Traditional Handset Cladding

Traditional hand fixed cladding still dominates the use of Portland Stone cladding, particularly for the medium and smaller projects. The traditional hand fixed cladding system typically carries the load of the cladding to a load bearing fixing situated at the floor plate. The stones above are simply restrained using Restraint fixings.

Traditional Cladding

Fixings

The positioning and type of loadbearing and restraint fixings will be determined by a number of factors including the stone thickness calculation, the location of the movement joints and the actual structure of the building.

We recommend the early appointment of the specialist stone cladding designer, who is normally part of the stone fixing contractor’s team. It is important to ensure they have the technical expertise and competence to advise on the fixing system and complete the stone cladding design. The designer should consider whether the fixings and the fixing system, including the stone, should be subject to testing to prove there is sufficient strength. Albion Stone’s Technical Data Sheets provide the dowel pull out test results (BSEN 13364:2002) which will assist with the selection of the fixing system.

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Fig. Restraint Fixings

 

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Fig. Load bearing Fixings

Movement Joints

The building designer will be aware that the structure and the stone cladding will be subject to movement. 

This movement will be initially due to shrinkage and/or elastic deformation under load, but ongoing movement will occur due to differential thermal movement of the structure, the fixings and the stone,  the moisture content of the stone and movement from wind loading. It is recommended that the structural engineer/designer sets out the calculations showing the effects of these various movements and ensures that the cladding  can accommodate them.


Compression Joints

Compression joints are horizontal movement joints and  are designed to accept the vertical movement of the structure

They are normally situated at each floor level immediately under the course supported by the load bearing fixing. The recommended minimum width is 15mm.


Expansion Joints

Expansion joints are vertical movement joints. 

The spacing and the widths of these joints need to be designed to accommodate the anticipated movement, but it is recommended that the joints are not less than 10mm per 6m length of cladding and should be between 1.5m and 3m from any corner.

Sealants

Movement joints need to be filled with a sealant that has a good service life (above 20 years), has good adhesion properties, will match the colour of the Portland Stone and will not cause staining of the stone. A primer may be necessary.

Mortars

Joint Width

The manufacture tolerances as set out in BS 8298 allow for typically 5mm ( +-  1.5mm) joints for all but the largest stones. 

Some buildings are designed with 3mm ( +-€“  1mm) joints, but the designer needs to be aware that these joints are at the limit of the effectiveness of conventional mortars  and there will be a cost premium for the higher manufacturing tolerances.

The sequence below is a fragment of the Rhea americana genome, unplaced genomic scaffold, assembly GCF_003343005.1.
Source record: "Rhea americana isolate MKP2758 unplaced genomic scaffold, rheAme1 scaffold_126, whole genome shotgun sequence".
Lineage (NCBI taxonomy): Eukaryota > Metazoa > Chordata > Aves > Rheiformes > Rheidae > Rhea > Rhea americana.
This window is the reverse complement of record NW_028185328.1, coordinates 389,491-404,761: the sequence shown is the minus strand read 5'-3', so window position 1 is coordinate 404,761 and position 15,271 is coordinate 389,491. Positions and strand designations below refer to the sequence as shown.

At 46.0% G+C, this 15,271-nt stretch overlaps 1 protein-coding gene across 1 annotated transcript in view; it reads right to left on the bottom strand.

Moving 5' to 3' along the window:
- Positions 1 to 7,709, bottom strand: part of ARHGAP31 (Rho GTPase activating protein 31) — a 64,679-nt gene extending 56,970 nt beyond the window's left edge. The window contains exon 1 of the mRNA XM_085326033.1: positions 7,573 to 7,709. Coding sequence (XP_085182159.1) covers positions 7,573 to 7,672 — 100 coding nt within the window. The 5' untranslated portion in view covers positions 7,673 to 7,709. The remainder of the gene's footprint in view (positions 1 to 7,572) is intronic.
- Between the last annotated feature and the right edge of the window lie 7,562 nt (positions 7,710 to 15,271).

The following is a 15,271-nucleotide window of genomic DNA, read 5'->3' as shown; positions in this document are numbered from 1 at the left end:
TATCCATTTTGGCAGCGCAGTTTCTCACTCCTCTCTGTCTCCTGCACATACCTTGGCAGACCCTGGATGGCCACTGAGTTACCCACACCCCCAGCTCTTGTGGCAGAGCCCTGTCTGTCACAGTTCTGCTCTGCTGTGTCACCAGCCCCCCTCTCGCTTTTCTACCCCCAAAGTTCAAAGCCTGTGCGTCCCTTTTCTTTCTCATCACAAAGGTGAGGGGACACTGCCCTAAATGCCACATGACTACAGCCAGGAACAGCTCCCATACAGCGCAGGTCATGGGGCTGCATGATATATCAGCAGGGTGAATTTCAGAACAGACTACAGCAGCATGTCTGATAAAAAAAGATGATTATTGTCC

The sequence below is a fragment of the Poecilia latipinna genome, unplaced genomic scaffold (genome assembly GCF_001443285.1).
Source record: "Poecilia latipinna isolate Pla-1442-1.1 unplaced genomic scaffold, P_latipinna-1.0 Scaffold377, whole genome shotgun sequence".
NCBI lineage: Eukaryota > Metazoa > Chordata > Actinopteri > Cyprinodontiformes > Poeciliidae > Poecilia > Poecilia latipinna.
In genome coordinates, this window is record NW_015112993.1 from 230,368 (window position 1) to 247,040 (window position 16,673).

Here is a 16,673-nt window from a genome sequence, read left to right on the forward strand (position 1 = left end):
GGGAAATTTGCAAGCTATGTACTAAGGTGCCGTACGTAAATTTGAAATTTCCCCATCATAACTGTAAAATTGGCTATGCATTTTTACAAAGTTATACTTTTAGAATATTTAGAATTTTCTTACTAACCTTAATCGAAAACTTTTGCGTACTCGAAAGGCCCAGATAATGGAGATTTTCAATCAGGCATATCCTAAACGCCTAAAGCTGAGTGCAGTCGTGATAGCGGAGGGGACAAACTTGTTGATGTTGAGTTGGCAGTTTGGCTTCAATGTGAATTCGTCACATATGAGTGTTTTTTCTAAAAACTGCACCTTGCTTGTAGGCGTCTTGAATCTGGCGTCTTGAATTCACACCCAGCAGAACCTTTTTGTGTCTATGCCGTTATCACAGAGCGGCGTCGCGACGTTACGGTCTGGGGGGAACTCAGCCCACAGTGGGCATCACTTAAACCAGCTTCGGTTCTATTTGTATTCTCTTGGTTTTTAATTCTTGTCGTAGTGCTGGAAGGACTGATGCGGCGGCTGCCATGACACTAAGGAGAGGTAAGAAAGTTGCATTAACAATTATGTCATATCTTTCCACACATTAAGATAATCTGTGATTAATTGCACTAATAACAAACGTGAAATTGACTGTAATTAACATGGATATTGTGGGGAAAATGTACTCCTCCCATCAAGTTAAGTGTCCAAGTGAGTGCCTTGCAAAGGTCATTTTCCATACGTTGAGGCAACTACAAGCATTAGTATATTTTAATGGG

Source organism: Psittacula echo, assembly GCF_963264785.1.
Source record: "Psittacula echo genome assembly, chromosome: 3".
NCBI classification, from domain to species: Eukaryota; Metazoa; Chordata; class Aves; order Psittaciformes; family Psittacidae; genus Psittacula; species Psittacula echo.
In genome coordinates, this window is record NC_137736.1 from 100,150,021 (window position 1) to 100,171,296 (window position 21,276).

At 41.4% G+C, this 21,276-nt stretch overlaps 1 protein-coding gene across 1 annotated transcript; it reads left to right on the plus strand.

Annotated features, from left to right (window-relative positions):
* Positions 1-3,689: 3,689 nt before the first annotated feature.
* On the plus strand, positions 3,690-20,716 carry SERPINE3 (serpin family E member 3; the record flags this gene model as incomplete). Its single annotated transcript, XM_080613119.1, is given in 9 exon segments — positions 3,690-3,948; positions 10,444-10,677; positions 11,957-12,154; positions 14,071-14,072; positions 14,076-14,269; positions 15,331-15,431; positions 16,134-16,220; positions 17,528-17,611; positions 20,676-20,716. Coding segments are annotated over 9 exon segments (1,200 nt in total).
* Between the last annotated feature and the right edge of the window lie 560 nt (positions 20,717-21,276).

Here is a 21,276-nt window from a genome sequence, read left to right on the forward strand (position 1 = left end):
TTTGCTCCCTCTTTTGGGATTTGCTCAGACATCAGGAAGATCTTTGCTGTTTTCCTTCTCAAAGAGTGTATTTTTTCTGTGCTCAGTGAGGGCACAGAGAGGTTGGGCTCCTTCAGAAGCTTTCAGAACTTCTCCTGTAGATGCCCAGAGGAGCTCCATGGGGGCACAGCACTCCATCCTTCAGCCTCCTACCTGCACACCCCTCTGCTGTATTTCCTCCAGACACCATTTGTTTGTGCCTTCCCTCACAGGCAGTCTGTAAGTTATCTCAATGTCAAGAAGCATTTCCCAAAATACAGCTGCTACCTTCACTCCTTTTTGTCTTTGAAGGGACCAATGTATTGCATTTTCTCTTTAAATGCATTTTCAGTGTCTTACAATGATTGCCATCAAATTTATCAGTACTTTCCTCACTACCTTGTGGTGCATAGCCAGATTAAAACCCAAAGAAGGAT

The maximum width of a mortar joint is 13mm, but a sealant filled movement  joint can be up to 30mm wide.


Cement Lime Mortars

The mortars for jointing and pointing should match  the colour of the Portland Stone and be slightly weaker than the stone itself. 

To ensure the colour match, Portland Stone dust should always be used as the  aggregate. The recommended mixes are set out below:

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Cavities

The cavity between the stone cladding and the backing structure will incorporate an air gap, insulation and a breather membrane.

The cavity will need to be sufficiently wide to allow for free draining of any trapped moisture allow for insulation, accommodation of the fixings, bolt heads etc. and to take up all structural tolerances. The minimum width of the air gap should not be less than 10mm after all the construction tolerances have been included, but please note that a cavity width greater than 100mm may need supplementary framework to support the stone.


Cavity Fire Stops

The cavity design needs to incorporate cavity barriers to prevent the spread of fire both vertically and horizontally.


Insulation

The insulation needs to be non-combustible, rot and vermin proof and non-absorbent. The insulation may have a foil layer to act as a vapour control layer or a breather membrane applied to the outer face to control condensation.


Weep Holes

Weep holes will need to be designed where trapped moisture accumulates at cavity trays and at the d.p.c. level.


Cavity Trays

The cavity trays and the d.p.c. should be formed from materials  that will not degrade and stain the stonework.

The cavity trays need to be placed at appropriate points to direct moisture out of the cavity where it could degrade the insulation or cause dampness to the backing structure

Fixing Contractor

We recommend that the stone and the fixing contractor are selected as early as possible in the project programme.

The stone fixing sub-contractors will normally take responsibility for the entire stone package including stone drawings, stone procurement and stone fixing on site. Therefore it is vital that the selected company has the necessary experience and expertise

Programme

The designer should be aware of the recommended lead-in period for the supply of stonework cladding. 

A typical programme for a medium sized office development in Central London has been set out below:Progress_Screen_Shot.jpg

Specification Clause